21. The balancing system according to claim 19, wherein said lubricant fluid supply device comprises an aerosol spray arrangement adapted to supply said lubricant fluid as an aerosol of said lubricant fluid.
22. A method of operating the balancing system according to claim 19, comprising the steps:
- mounting said rotor on said balancing machine by supporting said journal surface on said bearing surface;
- supplying said lubricant fluid at said low fluid supply rate to at least one of said bearing surface and said journal surface;
- a rotating said rotor;
- maintaining said journal surface in contact with said a bearing surface during said rotating despite said lubricant fluid supplied to at least one of said bearing surface and said journal surface; and
- measuring and compensating an unbalance of said rotor.
23. The method according to claim 22, wherein said supplying comprises supplying a limited amount of said lubricant fluid only before beginning said rotating and not supplying any more of said lubricant fluid during said rotating.
24. The method according to claim 22, wherein said supplying is carried out only intermittently before, or during, or before and during, said rotating.
25. A balancing machine for the measurement of, and compensation for, any unbalance of rotors, with a sliding bearing (1) for rotatably mounting a rotor (2) to be balanced and a supply device for supplying the sliding bearing with a fluid, said sliding bearing (1) comprising a bearing shell (6) with a hollow cylindrical bearing face mounting a rotor section of the rotor having a cylindrical sliding face, characterized in that the bearing shell (6) is made of a hard ceramic material and the supply device is designed to supply the fluid in such a minimum amount so as to avoid forming a supporting film of the fluid that would separate and prevent contact between the cylindrical sliding face of the rotor section and the cylindrical bearing face of the bearing shell, and characterized in that provision is made for the fluid to be applied in an area of the sliding face, not surrounded by the bearing shell (6), of the rotor section.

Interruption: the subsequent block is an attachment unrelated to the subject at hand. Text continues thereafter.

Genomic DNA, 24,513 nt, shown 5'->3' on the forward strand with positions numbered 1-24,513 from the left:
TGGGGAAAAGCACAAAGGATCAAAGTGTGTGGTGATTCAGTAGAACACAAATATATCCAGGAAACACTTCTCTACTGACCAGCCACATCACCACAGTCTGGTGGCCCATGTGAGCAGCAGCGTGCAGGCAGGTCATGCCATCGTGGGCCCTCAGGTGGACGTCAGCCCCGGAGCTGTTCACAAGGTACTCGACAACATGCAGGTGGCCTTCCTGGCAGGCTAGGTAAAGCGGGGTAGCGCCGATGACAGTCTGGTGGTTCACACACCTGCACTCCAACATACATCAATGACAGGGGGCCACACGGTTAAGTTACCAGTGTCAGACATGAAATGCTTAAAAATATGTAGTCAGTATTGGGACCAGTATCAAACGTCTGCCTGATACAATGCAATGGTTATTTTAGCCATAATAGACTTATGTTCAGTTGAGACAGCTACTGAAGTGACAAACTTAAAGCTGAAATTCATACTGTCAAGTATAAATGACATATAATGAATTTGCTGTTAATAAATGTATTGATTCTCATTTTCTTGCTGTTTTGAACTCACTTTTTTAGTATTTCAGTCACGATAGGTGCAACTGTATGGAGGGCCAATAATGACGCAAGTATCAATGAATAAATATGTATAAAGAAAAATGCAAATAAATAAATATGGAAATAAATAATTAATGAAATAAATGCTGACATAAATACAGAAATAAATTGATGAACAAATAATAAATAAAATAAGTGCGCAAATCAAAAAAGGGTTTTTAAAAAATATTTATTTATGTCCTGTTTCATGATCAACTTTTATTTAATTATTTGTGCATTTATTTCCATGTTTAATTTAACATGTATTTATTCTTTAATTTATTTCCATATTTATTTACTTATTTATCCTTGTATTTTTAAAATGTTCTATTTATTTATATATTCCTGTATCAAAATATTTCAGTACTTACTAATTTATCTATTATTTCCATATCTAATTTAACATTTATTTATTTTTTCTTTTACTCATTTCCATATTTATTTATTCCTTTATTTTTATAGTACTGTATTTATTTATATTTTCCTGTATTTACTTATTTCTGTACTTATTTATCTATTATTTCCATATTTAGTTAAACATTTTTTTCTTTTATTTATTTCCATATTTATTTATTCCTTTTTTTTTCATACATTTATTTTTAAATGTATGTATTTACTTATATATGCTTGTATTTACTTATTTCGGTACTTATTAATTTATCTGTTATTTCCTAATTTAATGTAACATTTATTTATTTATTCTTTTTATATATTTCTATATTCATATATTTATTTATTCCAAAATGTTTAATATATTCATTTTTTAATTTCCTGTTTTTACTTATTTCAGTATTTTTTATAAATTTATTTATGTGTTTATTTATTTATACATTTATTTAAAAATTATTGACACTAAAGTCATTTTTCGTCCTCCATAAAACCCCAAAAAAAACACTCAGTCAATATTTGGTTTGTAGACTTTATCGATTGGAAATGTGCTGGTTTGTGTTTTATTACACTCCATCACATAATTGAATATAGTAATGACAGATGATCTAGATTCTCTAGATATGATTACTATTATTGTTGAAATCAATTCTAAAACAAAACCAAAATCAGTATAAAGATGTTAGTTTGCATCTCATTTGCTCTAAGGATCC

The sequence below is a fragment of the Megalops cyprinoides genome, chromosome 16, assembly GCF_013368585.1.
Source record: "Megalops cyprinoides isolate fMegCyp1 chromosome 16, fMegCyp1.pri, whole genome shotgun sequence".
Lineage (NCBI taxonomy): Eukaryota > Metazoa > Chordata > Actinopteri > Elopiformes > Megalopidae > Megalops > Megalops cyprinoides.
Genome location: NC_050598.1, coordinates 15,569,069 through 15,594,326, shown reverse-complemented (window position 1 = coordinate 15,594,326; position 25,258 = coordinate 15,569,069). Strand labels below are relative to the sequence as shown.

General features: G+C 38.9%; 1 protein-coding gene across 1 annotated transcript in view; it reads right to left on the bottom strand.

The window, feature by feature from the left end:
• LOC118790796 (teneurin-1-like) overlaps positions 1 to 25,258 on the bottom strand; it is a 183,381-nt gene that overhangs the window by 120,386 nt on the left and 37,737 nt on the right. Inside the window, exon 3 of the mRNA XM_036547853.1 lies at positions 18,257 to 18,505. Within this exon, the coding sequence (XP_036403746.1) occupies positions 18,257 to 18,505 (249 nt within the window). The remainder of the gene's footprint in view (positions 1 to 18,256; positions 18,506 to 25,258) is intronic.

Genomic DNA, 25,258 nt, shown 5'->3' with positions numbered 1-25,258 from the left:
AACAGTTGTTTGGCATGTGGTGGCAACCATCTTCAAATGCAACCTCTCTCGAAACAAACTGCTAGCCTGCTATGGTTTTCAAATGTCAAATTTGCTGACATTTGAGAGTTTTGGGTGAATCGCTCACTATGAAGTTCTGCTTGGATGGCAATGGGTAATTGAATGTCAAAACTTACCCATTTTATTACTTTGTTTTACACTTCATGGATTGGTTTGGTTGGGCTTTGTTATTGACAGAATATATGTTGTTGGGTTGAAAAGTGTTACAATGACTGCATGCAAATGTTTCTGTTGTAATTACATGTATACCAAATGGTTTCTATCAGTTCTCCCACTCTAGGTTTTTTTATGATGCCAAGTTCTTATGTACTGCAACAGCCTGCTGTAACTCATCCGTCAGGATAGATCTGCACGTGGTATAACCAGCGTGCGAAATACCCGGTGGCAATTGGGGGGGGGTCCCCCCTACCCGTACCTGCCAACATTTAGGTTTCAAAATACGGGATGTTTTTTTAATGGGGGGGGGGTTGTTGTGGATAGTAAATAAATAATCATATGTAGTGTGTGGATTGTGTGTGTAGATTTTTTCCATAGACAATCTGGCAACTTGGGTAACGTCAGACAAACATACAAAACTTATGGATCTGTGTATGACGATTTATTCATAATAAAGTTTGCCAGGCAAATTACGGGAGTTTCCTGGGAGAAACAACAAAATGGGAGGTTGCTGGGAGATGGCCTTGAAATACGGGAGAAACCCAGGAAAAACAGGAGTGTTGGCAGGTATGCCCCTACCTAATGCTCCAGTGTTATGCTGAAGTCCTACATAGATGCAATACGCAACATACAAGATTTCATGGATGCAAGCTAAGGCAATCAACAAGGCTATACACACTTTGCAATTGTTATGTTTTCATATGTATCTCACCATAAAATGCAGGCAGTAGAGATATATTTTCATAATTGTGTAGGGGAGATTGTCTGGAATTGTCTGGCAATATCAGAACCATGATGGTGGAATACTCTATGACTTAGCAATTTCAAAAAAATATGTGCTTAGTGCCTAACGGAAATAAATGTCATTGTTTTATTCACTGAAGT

|4743125||May 10, 1988||Dammel et al.|
|5599109||February 4, 1997||Negwer|
|808 893||July 1951||DE|
|36 02 132||July 1987||DE|
|38 22 919||January 1990||DE|
|42 14 877||November 1993||DE|
|195 26 497||June 1996||DE|
- “Automatische Auswuchtanlage fuer Lkw-Kurbelwellen AWS-K” (Automatic Balancing System for Truck Crankshafts AWS-K), HOFMANN report 24; Jan. 1975, Gebr. Hofmann KG, Darmstadt, Germany.
- “Automatische Auswuchtanlage fuer Kurbelwellen AWS-K/222 T” (Automatic Balancing System for Crankshafts AWS-K/222 T), HOFMANN report 63; 1981, Gebr. Hofmann GmbH & Co. KG, Pfungstadt, Germany.
- G. Himmler, “Der Massenausgleich in der Auswuchttechnik” (The Mass Compensation in the Balancing Technology), Hofmann info 6, 1989; sections 3.0.0 to 3.2.3; Gebr. Hofmann GmbH & Co. KG, Pfungstadt, Germany.
- “Auswuchtmaschinen fuer Kurbelwellen” (Balancing Machines for Crankshafts), B 1420, Carl Schenck AG, Darmstadt, Germany, no date.
Filed: May 13, 2003
Date of Patent: Jan 1, 2008
Patent Publication Number: 20050141790
Assignee: Schenck RoTec GmbH (Darmstadt)
Inventors: Martin Rogalla (Darmstadt), Werner Kissel (Biblis), Juergen Muenzel (Ruesselsheim)
Primary Examiner: Lenard A. Footland
Attorney: W. F. Fasse
Application Number: 10/514,974
International Classification: F16C 17/02 (20060101);